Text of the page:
CHAIR: In your submission you talk about the need for long-term planning and say that local governments are best placed to undertake the master planning. We had some concerns expressed by the James Cook University this morning in regard to Townsville and the need to not commit the sins of the past of having broadacre development and to look at densification around transport hubs, which is similar to evidence given in Hobart recently. Are there similar thoughts taking place when you talk about master planning for Cairns?

Mr Masasso : In terms of densification?

CHAIR: Yes. We are finding that inevitably we are committing the sins of the past in just having endless suburban sprawl, which then manifests as commuters try to come into the CBD areas of congestion and then there is the need to retrofit infrastructure, which is costly. It's better to have planned, in advance, reserve corridors and to have had the purpose of infrastructure being designed and planned and working hand-in-hand with land use. So when you're talking about your long-term planning for Cairns, are these issues being taken into consideration?

Mr Masasso : Yes, they definitely are. We're a fairly linear city in that we're bordered by the sea on one side and the Great Dividing Range on the other. That provides another challenge as well. Within our planning there are certain sectors of our city. To the south we have Edmonton town centre, which has a number of proposed developments included within our planning processes to try and encourage a decentralised town centre. The other thing that we have at the moment is a city centre master plan, looking at what the best uses for our city centre are. It's not just about continued development; it's about what the best uses are and what people want to see in that particular area.

I'm not a planner myself, but I understand our planning scheme does provide for densification of housing. But we are to some extent driven by the market, and we still find that people in Cairns expect—as I would expect they do in broader Australia as well—to own a block with a detached house. That in some ways does impact the market for the denser housing options, but hopefully that will change over time.

Ms BIRD: One of the consistent messages from regional cities, in terms of decentralisation, has been that the idea of every regional city saying, 'We want to grow; we want to diversify, so send government, whether it's departments or initiatives, our way,' will only really work successfully if it builds off a niche or particular expertise of that city. So, if there's something established, you develop that, because that will then have natural synergies to the private sector and so forth. Within that framework, how would you describe your council and its specific opportunity that we should be looking at?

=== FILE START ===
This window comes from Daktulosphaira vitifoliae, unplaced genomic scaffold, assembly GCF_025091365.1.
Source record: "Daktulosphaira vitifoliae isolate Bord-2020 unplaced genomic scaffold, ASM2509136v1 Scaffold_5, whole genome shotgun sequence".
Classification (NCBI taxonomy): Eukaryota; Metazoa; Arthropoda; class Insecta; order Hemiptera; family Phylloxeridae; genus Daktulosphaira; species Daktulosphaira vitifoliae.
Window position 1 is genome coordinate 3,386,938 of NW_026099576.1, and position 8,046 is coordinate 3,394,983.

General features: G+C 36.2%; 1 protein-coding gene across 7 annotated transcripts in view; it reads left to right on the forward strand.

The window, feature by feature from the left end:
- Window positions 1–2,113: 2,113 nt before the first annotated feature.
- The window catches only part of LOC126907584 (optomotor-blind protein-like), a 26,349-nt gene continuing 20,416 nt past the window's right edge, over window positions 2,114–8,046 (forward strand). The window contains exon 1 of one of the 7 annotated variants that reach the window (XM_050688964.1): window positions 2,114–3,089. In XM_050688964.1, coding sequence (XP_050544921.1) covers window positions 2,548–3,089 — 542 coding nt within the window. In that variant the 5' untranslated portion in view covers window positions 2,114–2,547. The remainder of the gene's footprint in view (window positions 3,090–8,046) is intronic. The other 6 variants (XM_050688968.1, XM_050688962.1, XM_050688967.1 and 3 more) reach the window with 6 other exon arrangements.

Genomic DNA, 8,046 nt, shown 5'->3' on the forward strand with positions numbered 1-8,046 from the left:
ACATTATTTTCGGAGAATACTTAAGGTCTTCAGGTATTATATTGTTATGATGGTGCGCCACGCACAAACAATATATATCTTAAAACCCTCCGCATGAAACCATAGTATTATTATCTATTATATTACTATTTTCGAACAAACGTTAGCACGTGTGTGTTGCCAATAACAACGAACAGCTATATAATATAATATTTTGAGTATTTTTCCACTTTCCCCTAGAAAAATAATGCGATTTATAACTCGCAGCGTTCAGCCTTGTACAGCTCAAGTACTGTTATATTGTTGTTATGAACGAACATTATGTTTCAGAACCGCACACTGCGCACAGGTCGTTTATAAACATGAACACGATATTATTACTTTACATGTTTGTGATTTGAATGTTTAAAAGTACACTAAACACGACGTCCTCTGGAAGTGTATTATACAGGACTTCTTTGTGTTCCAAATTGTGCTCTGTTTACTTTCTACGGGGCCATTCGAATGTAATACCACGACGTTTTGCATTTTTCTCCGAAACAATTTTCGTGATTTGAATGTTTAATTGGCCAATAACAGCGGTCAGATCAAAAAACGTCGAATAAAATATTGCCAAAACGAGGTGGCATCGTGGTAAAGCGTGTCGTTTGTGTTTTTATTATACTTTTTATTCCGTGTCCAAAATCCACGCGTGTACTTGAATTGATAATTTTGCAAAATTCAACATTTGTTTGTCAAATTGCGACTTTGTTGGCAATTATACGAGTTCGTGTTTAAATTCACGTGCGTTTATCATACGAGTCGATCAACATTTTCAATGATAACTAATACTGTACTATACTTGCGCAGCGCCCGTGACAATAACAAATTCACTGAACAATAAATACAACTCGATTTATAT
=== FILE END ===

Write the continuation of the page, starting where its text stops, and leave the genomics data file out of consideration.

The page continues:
Mr Finocch iaro : I completely agree with those comments. Each regional city, or each city for that matter, has a regional specialisation. For Cairns, obviously our tourism industry has afforded us opportunity, in terms of international connections, which, using those new connections, has then flowed through other sectors such as international education and opening up our agricultural industry to potential exports. So, it's about trying to build on those specialisations, rather than cities competing for the same industry or for the same dollar. Cairns, Townsville and Mackay, as you've previously suggested, should work together to say, 'Well, this is one area that we specialise in; let's all get behind that,' so we're being more efficient in how we allocate money and not diffusing or, I guess, devaluing one industry and one area that might have potential by spreading that into another city that's not as strong in that area.

Ms BIRD: Yes—so a bit more strategic about that approach?

Mr Finocch iaro : As I said, Cairns, Townsville, Mackay—we all have a specialisation, and working together to realise and grow each of them would go a long way towards efficiencies.

Ms BIRD: Do you think there's a useful role for the federal government, whether it's through the City Deals program or a national planning initiative, to actually work with regional cities on developing that up more fully?

Mr Finocch iaro : I think all three levels of government should come together in that area. I know that state governments obviously invest heavily in different sectors, so I think all three levels of government coming together to agree on those specialisations and how we allocate funding moving forward would be the way to go.

Ms BIRD: Great. Thanks for that.

CHAIR: Thank you for your attendance here today. If you've been asked to provide any further additional information, would you please forward it to the secretary by Friday, 11 May. You'll be sent a copy of the transcript of your evidence and will have an opportunity to request corrections to transcription errors. Thank you again for your attendance.